Synopsys says semiconductor customers are now reining in their R&D spending and even taking aim at key design projects.
The comment is contained in its Q4 results statement. But Brad Henske, the company's chief financial officer, adds that Q4 - typically the strongest in the design automation calendar - was also "our largest orders quarter in history".
Aart de Geus, chairman and CEO says the company will now focus much more heavily on cutting expenses. He nonetheless expects Synopsys to benefit from a continuing trend from a consolidation of spending on EDA tools that is benefiting a smaller number of players.
"In last three months, the outlook for electronics has become significantly bleaker," de Geus said.
"Our customers have been forced to re-evaluate key projects. Even R&D budgets are not immune. But compared to our customers, the EDA industry has performed remarkably well.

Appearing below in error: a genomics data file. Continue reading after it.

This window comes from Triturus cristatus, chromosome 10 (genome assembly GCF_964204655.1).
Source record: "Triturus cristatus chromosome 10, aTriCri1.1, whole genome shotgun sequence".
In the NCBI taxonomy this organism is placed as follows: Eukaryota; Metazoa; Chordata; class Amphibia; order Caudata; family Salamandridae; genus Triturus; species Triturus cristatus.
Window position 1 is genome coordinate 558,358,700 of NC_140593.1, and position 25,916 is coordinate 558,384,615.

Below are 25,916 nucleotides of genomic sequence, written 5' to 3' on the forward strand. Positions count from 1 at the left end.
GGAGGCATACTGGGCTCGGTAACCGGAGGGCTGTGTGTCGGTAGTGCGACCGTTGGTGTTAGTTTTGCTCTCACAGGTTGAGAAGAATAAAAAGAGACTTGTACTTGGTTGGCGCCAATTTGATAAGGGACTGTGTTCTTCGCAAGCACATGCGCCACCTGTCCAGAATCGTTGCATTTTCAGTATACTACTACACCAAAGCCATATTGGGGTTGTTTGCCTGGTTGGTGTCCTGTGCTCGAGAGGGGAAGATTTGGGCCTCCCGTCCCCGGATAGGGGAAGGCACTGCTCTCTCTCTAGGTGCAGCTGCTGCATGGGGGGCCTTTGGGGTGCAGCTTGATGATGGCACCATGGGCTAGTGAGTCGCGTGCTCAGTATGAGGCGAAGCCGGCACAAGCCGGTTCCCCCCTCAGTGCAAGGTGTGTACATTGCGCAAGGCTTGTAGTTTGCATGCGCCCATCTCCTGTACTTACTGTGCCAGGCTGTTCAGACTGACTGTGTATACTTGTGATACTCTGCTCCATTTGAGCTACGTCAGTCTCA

"We are now forecasting more conservatively."
Synopsys had Q4 sales of $183.6m and net profits of $20.4m. For the full year, sales were $680.4m.
The company is continuing to move customers over to the new licensing strategy it unveiled last year and this has also had a depressive effect on headline sales. However, Henske said the company has built backlog and deferred revenue of more than $400m.
Synopsys' proportion of perpetual software licences sold fallen to an all-time low at just 14%. The remainder was made up of orders for subscription licences.
"We believe it is an abnormally low level [for perpetuals]," said Henske.
The average life of the licences sold was three-and-a-half to four years, higher than the expected average of three years going forward.
Henske claims the pruning of development budgets is not affecting tool sales alone.
"Customers are forgoing consulting. After that, it is pretty broadly based. The products at the margin are focused on time to market issues," he said.
One of the revenue victims has been the large number of simulator licences sold during the last couple of years to drive designs through verification quickly. Those bulk licence sales have fallen away as pressures on development time have eased.